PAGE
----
The body needs time to prepare for any intensive athletic exercise and warm muscles not only perform better, but are less likely to tear. Send your players into a gentle jog around the outside of the pitch, with the coach standing in the center of the field. Once the players have completed a half lap of the pitch mix up the exercise with the following calls
"One" at the command one player continue jogging but place their hands down behind their backside. They should flick their heels as they run so that the back of the foot touches their hands.
"Two" at the command two, player continue jogging but this time raise their knees to waist height with each step. This practice of high stepping and lifting the heel off the ground can also be seen in the preparation of many top class sprinters as it encourages a cyclical nature to the running stride which creates the most efficient results.
"Three" touch the sky. Players continue jogging but on each third stride spring up with their hands reaching for the heavens.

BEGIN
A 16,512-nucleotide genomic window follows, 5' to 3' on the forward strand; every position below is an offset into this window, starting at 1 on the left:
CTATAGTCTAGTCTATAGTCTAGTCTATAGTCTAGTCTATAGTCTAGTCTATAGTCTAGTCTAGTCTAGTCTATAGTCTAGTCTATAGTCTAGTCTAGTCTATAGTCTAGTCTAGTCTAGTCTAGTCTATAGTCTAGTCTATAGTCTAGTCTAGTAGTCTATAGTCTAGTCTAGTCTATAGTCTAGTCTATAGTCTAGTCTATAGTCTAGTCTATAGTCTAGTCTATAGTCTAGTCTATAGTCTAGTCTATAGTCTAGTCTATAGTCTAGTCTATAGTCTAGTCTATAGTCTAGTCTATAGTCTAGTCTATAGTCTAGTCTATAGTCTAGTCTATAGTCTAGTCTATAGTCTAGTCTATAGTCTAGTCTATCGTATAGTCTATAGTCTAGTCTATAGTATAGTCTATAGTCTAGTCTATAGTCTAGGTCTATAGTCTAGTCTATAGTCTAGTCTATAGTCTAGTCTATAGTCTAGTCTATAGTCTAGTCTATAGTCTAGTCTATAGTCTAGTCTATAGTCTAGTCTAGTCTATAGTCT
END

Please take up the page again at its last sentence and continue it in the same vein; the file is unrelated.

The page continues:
"Four" a five yard sprint. This command should not be given until both "One" and "Two" have been performed at least once.
Don't let your players travel around the pitch more than twice. Coaching sessions are not the place to build up fitness, and three plus laps around the pitch once a week will not correct this in players either young or old. Players are responsible for their own fitness - inflicting endless laps on players who already have the requisite levels becomes a frustration, and kills the buzz of your session. The warm up should be sharp, snappy and just long enough to get players warm for skills work.